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A waltz for Australia October 2000

30 October 2000
Less than a month after the broad family of Ireland’s sporting enthusiasts were bandying about the name of Olympian Cathy Freeman like snuff at a wake, the name of fellow aborigine Michael O’Loughlin was on the tip of the tongues of a Gaelic nation.

O’Loughlin, the Sydney Swans flyer, was the star man for Australia as the antipodian crew cruised to a second successive Compromise Rules Test victory on September 15th last before over 57,000 fans.
No doubt, the player with the most Irish sounding name of the touring Wallabies received congratulations of Freemanesque proportions on the squad’s return down under.

In simple terms though, there was much more to the Aussies’ superiority over Ireland than merely the electrifying pace of man-of-the match O’Loughlin. Much more than merely the fetching of Brisbane giant Justin Leppitsch, the leadership of captain James Hird or the intimidation rendered by Jason Akermanis.
Ireland were as much a disappointment in the second test as the visitors were a revelation. The winners were thoroughly professional and focused and therein lay part of the reason for the differential on the scoreboard.

What can be said with full certainty after this latest Compromise Rules series is that Ireland have a lot of catching-up to do to match the standard of fitness, tactical nous and sheer professionalism of their traditional opponents.

Perhaps Ireland went into the second test believing that their supposed capacity to score six-pointers (goals) would be enough to recover the team’s eight point deficit on the back of the first test defeat.
Maybe Ireland’s following ought to have prepared themselves for seeing their favourites bowled over completely in the second test. After all, the writing was on the wall as Australia swept Ireland aside in the fourth quarter of the first test.

Minus the services of All-Ireland final players, Seamus Moynihan, Michael Donnellan, Sean de Paor, the Irish team needed to build up a commanding early lead as they are not accustomed to the 80-minute fare and they were always likely to struggle in the last quarter.

In front of a 38,000-strong crowd at Croke Park, Ireland started brightly enough and raced into a 12-0 lead after 14 minutes but it was pretty evident that the Aussies were pacing themselves and even when Ireland led by 22-8 by the 27th minute, the Aussies looked dangerous, especially when Justin Leppitsch was switched from defense to attack. Leppitsch proceeded to act as a superb target man and his ’assist’s and ability to kick three-pointers were instrumental in paving the way for the Aussies win.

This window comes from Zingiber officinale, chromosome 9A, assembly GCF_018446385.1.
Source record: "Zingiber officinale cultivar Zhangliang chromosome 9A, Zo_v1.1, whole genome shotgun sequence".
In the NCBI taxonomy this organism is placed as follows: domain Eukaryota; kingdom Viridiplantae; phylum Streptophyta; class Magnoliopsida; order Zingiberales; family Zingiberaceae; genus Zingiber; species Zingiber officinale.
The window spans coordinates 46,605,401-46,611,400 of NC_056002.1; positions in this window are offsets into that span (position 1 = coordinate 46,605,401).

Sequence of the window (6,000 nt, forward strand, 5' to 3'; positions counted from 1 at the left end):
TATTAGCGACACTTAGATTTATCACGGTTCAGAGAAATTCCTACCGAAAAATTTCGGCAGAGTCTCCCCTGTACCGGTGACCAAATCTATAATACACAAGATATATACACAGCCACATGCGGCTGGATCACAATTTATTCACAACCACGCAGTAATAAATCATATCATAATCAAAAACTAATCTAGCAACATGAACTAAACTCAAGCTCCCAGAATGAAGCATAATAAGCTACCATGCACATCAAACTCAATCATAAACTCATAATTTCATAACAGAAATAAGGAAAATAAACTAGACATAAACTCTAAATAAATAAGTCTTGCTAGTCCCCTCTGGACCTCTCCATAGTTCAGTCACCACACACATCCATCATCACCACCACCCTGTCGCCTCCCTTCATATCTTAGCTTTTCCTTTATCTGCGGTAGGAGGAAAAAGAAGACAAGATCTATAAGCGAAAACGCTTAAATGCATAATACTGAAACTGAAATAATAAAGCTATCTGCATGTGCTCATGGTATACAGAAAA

Ireland led by 28-19 at half-time and seem to be on the road to outright victory when a move carried on by Trevor Giles was expertly flicked by Peter Canavan into the path of the supporting Graham Geraghty who fisted the ball to the empty net for the only goal of the game.

Australia refused to panic though and Leppitsch and Blake Caracella kept their team very much in touch with three-pointers. The third quarter ended with Ireland leading by 40-34 but within three minutes of the restart they had extended that lead to eight points.

The Aussies worked very hard to cut into Ireland’s lead and the gap was just two points when Dermot Earley broke through but elected to fire the ball over the bar rather than under.

As the homesters visibly tired, Australia proceeded to add 14 points in a charge for the finishing line. In contrast, Ireland could only manage just one point. An eight point deficit now faced Ireland as eyes turned towards the second test. Could Ireland swing the aggregate scores in their favour?



Just a goal and two points adrift in Gaelic football terms, Ireland had the support of around 57,000 fans (a record attendance for an Irish international in any code) as the second test got underway at Headquarters on September 15th in perfect Autumnal conditions.

A fantastic attendance, great atmosphere and expectations filling every section of the ground that a thriller was about to unravel. Sadly, the match fell short of everything that Irish fans had hoped for.